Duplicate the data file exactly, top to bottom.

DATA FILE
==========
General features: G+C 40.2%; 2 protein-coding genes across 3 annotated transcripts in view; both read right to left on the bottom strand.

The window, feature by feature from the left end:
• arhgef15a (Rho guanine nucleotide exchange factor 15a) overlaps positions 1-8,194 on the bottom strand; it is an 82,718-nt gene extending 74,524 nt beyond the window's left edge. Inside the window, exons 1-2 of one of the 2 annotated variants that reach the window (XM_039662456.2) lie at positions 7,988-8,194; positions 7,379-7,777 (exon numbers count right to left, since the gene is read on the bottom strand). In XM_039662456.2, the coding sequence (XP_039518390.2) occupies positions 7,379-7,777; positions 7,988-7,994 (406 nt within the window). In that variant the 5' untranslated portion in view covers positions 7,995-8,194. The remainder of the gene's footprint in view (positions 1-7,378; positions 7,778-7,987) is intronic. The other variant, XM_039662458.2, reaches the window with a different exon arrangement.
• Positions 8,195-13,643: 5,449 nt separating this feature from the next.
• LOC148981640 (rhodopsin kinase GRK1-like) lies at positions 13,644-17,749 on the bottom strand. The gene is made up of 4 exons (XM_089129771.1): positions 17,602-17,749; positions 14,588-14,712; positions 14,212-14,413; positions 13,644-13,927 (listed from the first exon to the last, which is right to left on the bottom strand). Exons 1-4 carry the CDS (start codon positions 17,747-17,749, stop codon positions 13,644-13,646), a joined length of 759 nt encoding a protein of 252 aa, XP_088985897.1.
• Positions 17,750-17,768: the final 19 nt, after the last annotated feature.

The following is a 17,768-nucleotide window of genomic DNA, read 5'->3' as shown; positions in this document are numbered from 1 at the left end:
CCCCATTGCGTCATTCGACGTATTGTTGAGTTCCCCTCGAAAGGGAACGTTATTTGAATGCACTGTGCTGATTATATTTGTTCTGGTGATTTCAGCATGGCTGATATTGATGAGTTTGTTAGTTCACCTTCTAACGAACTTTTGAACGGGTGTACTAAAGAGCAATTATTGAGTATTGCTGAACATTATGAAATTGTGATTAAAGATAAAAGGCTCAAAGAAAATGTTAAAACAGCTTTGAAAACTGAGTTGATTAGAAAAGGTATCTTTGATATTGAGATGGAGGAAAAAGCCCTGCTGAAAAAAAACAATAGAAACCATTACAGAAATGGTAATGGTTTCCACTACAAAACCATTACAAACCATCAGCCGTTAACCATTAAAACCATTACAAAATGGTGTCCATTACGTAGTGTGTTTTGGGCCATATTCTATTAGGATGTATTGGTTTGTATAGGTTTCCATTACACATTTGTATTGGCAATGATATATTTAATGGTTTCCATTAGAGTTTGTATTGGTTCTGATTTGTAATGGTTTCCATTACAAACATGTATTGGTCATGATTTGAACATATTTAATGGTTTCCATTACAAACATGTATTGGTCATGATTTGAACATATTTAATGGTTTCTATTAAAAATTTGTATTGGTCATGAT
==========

General features: G+C 40.2%; 2 protein-coding genes across 3 annotated transcripts in view; both read right to left on the bottom strand.

The window, feature by feature from the left end:
• arhgef15a (Rho guanine nucleotide exchange factor 15a) overlaps positions 1-8,194 on the bottom strand; it is an 82,718-nt gene extending 74,524 nt beyond the window's left edge. Inside the window, exons 1-2 of one of the 2 annotated variants that reach the window (XM_039662456.2) lie at positions 7,988-8,194; positions 7,379-7,777 (exon numbers count right to left, since the gene is read on the bottom strand). In XM_039662456.2, the coding sequence (XP_039518390.2) occupies positions 7,379-7,777; positions 7,988-7,994 (406 nt within the window). In that variant the 5' untranslated portion in view covers positions 7,995-8,194. The remainder of the gene's footprint in view (positions 1-7,378; positions 7,778-7,987) is intronic. The other variant, XM_039662458.2, reaches the window with a different exon arrangement.
• Positions 8,195-13,643: 5,449 nt separating this feature from the next.
• LOC148981640 (rhodopsin kinase GRK1-like) lies at positions 13,644-17,749 on the bottom strand. The gene is made up of 4 exons (XM_089129771.1): positions 17,602-17,749; positions 14,588-14,712; positions 14,212-14,413; positions 13,644-13,927 (listed from the first exon to the last, which is right to left on the bottom strand). Exons 1-4 carry the CDS (start codon positions 17,747-17,749, stop codon positions 13,644-13,646), a joined length of 759 nt encoding a protein of 252 aa, XP_088985897.1.
• Positions 17,750-17,768: the final 19 nt, after the last annotated feature.

The following is a 17,768-nucleotide window of genomic DNA, read 5'->3' as shown; positions in this document are numbered from 1 at the left end:
CCCCATTGCGTCATTCGACGTATTGTTGAGTTCCCCTCGAAAGGGAACGTTATTTGAATGCACTGTGCTGATTATATTTGTTCTGGTGATTTCAGCATGGCTGATATTGATGAGTTTGTTAGTTCACCTTCTAACGAACTTTTGAACGGGTGTACTAAAGAGCAATTATTGAGTATTGCTGAACATTATGAAATTGTGATTAAAGATAAAAGGCTCAAAGAAAATGTTAAAACAGCTTTGAAAACTGAGTTGATTAGAAAAGGTATCTTTGATATTGAGATGGAGGAAAAAGCCCTGCTGAAAAAAAACAATAGAAACCATTACAGAAATGGTAATGGTTTCCACTACAAAACCATTACAAACCATCAGCCGTTAACCATTAAAACCATTACAAAATGGTGTCCATTACGTAGTGTGTTTTGGGCCATATTCTATTAGGATGTATTGGTTTGTATAGGTTTCCATTACACATTTGTATTGGCAATGATATATTTAATGGTTTCCATTAGAGTTTGTATTGGTTCTGATTTGTAATGGTTTCCATTACAAACATGTATTGGTCATGATTTGAACATATTTAATGGTTTCCATTACAAACATGTATTGGTCATGATTTGAACATATTTAATGGTTTCTATTAAAAATTTGTATTGGTCATGAT